ASU engineering professor named Beavers-Ames Chair in Heavy Construction

April 2, 2021

Samuel Ariaratnam, professor and chair of the construction engineering program in the Del E. Webb School of Construction at Arizona State University, has been named the Beavers-Ames Chair in Heavy Construction after years of involvement with the organization.

The Beavers-Ames Chair in Heavy Construction was established at ASU to bolster construction management and engineering education for undergraduate students and to promote the heavy construction industry. Sam Ariaratnam Samuel Ariaratnam was named the Beavers-Ames Chair in Heavy Construction at ASU, a professorship designed to encourage students to pursue careers in heavy construction and connect them with professionals in the heavy construction industry. Photo by Tim Trumble Download Full Image

“Sam’s passion, energy and enthusiasm for all that we do in our enterprise is unparalleled. He is the first to step up to help advance an initiative or champion a cause,” said Ram Pendyala, the director of the School of Sustainable Engineering and the Built Environment, one of the six schools in the Ira A. Fulton Schools of Engineering. “He always makes time to engage, collaborate and brainstorm new and exciting ideas. Even in the midst of the pandemic replete with Zoom meetings and virtual engagements, Sam has consistently walked the halls of College Avenue Commons to knock on doors, connect in person and check on the welfare of others.”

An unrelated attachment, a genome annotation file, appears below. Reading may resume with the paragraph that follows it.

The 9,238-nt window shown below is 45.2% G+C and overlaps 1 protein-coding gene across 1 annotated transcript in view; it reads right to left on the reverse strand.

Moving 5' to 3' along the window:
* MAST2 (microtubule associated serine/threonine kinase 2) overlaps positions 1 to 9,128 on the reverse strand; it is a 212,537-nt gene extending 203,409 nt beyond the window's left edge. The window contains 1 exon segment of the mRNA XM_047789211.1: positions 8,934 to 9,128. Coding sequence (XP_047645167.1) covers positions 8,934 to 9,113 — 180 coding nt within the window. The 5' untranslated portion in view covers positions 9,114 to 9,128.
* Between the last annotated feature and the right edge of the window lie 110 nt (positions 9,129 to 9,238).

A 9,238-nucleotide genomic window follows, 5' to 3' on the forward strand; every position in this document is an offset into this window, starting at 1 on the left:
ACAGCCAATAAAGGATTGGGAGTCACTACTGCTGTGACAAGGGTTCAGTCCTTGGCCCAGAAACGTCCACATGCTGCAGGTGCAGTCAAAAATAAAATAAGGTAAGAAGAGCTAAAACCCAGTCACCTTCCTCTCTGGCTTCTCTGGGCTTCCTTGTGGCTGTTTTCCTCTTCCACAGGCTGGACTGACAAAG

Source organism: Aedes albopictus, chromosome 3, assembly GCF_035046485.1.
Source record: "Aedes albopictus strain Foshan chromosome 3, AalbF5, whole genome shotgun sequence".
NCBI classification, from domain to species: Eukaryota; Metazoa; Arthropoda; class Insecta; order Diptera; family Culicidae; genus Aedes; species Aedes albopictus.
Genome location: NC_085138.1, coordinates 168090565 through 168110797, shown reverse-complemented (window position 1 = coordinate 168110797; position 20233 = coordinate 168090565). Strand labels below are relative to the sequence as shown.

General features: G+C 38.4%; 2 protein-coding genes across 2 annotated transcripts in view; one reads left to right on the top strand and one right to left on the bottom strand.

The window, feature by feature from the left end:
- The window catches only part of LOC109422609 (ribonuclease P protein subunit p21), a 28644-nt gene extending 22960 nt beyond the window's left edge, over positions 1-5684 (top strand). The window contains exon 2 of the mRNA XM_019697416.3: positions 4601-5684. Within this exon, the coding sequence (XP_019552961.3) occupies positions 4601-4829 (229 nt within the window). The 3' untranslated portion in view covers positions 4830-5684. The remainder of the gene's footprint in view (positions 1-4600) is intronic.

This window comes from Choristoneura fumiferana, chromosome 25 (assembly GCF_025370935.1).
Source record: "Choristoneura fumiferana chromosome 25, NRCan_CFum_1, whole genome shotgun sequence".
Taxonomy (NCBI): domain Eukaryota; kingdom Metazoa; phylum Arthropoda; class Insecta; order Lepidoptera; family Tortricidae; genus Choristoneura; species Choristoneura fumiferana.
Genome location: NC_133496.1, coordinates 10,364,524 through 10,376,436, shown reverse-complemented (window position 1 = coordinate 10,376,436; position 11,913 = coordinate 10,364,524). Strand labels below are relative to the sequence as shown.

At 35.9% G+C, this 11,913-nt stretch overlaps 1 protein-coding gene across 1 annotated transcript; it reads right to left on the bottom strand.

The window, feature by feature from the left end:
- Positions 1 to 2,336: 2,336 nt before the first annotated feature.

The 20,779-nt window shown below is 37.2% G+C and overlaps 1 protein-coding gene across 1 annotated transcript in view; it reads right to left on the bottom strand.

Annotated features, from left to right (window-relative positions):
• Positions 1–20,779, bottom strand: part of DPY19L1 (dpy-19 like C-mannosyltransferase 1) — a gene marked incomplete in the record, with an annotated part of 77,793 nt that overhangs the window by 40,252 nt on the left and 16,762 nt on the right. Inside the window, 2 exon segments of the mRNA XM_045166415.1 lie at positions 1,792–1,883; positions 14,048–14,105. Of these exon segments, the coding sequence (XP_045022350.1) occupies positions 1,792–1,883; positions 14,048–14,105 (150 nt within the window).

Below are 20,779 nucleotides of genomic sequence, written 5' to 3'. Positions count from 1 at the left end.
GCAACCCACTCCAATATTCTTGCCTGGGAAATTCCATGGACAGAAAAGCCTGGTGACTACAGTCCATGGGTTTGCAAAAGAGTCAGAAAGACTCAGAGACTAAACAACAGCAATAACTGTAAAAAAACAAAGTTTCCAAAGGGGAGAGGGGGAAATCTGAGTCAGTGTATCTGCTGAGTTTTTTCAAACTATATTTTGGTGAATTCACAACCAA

The position honors Bill Ames and Wink Ames, who passed away in late 2020, and was established by trustees of the Beavers Charitable Trust in recognition of the Ames family’s generations of support of the construction industry and construction education in California and Arizona.

“I want to recognize Wink Ames, as he was a wonderful man and he was such an inspiration to our program,” Ariaratnam said. “Since I arrived here on faculty in 2001, he was always a big supporter of what we do at ASU and in the construction programs, and I'm honored to be the Beavers-Ames Chair of Heavy Construction to be able to continue some of the great things that he did.”

The Beavers’ investment in the professorship is with the goal of encouraging students to pursue careers in the heavy construction industry and help them foster connections with professionals in the industry.